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Perhaps the most-common question regarding cannabis and associated products regards terminology. The terms cannabis, marijuana and hemp have been the confused for nearly a century.
Despite interchangeable use, there are big differences in the utility and legality of each. The source of the confusion goes back to propaganda campaigns engineered by the federal government and big businesses in the 1900s. Here’s a brief primer on what these similar, yet distinct words actually mean.
Technically, cannabis includes the term hemp, and in certain respects, marijuana as well. Cannabis or cannabis sativa is the scientific term for the species of flowering plants. The term generally applies to plants with higher psychoactive THC levels. Currently, the U.S. government’s prohibition makes no distinction between different varieties of cannabis. Globally, THC levels higher than .3 percent is a common standard of distinction.
Cannabis sativa and cannabis indica each have distinctive qualities. Different strains of sativas, indicas and hybrids are cultivated for various concentrations of active compounds known as cannabinoids and different combinations of aromatic terpenes. Cannabis varieties are used to make therapeutic products, such as oils, tinctures and lotions, as well as consumed recreationally.
Hemp is a variety of cannabis that is cultivated specifically for industrial, non-psychoactive use. Generally, the term applies to plants with a THC level below 0.3 percent. Hemp plants tend to be taller with longer stalks, shorter stems and fewer flowers. It’s one of the fastest-growing plants and grows in a wider range of climates than psychoactive cannabis. Hemp has been useful for centuries. It was one of the first crops to be spun into yarn 10,000 years ago.
Hemp’s best-known industrial use is to make rope, initially for sailing ships beginning in the 16th century. Today, hemp has a wide range of applications. Among a growing list of products, its fibers are refined to make clothing, textiles, paint, varnishes, house and building insulation, biofuel, packaging and decorative papers. It’s used to make blocks and planks as hard as concrete for construction, often replacing wood. Artisans use hemp twine for necklaces, bracelets and other jewelry. Hemp seeds are ground for meal and baking, and liquified for milk, drinks and tea.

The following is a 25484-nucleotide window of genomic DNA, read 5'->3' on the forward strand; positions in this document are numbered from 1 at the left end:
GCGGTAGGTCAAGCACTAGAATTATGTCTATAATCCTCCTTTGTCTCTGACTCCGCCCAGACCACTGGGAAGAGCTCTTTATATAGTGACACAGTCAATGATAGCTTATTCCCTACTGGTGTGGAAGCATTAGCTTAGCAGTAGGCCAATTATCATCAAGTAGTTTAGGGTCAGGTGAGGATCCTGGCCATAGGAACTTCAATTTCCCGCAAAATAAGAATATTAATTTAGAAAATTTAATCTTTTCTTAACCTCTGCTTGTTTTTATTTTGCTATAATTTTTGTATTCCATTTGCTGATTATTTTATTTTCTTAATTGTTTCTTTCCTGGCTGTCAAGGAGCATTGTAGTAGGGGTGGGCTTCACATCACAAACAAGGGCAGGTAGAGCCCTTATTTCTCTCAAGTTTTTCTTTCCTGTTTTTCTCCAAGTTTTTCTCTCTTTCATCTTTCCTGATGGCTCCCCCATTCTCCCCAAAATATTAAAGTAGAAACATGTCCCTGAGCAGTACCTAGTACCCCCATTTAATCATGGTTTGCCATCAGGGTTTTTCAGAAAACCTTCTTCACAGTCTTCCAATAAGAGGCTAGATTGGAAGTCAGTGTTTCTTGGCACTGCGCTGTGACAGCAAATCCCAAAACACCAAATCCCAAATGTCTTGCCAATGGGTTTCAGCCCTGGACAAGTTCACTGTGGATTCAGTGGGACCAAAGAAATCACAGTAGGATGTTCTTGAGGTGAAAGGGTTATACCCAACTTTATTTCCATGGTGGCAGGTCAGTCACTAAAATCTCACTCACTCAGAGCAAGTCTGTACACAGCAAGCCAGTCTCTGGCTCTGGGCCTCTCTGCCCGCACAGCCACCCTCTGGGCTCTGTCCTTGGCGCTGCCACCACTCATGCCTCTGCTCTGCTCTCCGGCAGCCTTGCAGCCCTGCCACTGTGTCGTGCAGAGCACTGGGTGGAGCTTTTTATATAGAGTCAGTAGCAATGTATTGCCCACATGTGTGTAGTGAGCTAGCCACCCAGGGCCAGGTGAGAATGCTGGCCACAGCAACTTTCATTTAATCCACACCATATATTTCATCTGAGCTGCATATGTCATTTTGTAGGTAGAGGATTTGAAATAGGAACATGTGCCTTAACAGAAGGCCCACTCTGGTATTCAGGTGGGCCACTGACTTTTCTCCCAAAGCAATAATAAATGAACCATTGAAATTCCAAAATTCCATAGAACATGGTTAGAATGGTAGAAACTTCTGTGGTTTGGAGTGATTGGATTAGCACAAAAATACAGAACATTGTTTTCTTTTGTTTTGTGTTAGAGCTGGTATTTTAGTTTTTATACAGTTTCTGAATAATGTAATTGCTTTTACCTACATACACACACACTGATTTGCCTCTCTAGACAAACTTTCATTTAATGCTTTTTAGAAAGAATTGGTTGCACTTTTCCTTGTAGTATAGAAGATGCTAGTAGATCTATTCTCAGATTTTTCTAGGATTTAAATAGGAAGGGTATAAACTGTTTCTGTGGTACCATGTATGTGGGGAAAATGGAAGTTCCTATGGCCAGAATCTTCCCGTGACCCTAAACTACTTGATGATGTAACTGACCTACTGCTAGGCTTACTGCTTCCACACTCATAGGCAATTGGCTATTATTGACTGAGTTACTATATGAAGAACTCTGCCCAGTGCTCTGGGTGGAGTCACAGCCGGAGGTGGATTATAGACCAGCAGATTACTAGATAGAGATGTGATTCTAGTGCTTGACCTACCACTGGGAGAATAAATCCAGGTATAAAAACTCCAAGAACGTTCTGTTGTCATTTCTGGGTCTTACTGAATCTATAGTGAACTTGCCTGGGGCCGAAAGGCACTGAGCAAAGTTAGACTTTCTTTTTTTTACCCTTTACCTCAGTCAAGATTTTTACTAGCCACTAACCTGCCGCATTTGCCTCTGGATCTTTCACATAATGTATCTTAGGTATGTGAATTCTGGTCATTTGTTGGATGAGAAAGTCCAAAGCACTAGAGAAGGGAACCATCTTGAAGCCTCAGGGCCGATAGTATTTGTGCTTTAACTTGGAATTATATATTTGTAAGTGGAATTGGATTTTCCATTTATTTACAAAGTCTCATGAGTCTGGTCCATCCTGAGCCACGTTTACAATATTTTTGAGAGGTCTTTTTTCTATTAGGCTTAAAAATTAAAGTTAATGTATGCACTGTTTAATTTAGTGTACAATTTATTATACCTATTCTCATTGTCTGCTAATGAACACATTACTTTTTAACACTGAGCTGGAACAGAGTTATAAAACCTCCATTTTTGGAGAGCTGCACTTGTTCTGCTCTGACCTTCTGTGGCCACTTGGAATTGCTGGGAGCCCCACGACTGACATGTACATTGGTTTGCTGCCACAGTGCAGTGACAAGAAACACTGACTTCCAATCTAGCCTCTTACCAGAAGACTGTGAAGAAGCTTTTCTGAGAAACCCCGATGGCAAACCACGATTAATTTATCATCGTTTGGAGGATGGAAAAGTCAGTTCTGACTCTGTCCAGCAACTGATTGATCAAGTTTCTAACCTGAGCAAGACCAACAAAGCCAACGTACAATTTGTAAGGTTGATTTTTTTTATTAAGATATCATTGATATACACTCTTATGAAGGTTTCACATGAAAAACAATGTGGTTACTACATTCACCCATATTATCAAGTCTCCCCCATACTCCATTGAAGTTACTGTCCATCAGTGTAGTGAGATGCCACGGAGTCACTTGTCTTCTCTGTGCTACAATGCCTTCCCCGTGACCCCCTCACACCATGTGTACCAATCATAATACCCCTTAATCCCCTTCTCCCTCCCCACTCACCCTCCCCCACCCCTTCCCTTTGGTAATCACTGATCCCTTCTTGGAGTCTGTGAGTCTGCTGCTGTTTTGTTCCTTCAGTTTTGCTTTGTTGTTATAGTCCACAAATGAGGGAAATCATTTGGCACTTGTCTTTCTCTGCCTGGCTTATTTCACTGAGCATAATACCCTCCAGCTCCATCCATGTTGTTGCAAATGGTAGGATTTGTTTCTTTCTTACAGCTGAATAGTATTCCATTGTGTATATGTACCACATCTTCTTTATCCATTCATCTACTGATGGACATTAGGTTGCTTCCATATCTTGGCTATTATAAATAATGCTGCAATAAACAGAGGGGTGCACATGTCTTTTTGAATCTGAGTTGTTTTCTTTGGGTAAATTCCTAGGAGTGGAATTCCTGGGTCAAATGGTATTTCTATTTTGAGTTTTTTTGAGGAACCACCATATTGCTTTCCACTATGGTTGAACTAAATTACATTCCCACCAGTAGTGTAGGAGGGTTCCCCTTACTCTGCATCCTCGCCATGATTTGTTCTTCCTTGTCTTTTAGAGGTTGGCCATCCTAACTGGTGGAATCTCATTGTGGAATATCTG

The British and Spanish Crowns mandated colonists in the United States and Mexico grow hemp to export back to Europe.
Out of all three terms, marijuana seems to draw the strongest opinion. Marijuana is a slang term for cannabis closely associated with Mexican Spanish. Its popular use north of the border stems largely from the word’s use in political propaganda, as well as press, urging its outlawing. Cannabis opponents, most notably Harry J. Anslinger, first commissioner of the Federal Bureau of Narcotics, adopted the term in the 1930s for its exotic sound and negative association with illegal immigration.
The passage of the Marijuana Tax Act of 1937 codified the term (originally spelled “Marihuana”) into U.S. law. The act essentially banned the growth and sale of the plant through hefty tariffs and strict regulation. The act defined marijuana as all parts of the cannabis plant, as well as its seeds, resin and all derivatives in which it’s used. Fifty-eight-year-old farmer Samuel Caldwell was the first person prosecuted under the Act. He was arrested for selling marijuana just one day after its passage, and later sentenced to four years of hard labor.
Subsequent federal and state laws reference the term marijuana without any distinction from non-psychoactive hemp. Thus, the common use of marijuana in legal prohibitions propositions to legalize it.
In popular culture and common usage, marijuana refers specifically to varieties higher in psychoactive THC and cultivated for medical and recreational use. Essentially, it’s interchangeable with cannabis in usage. Due to its lack of bias, cannabis is seen as a more politically correct and comfortable term for all.
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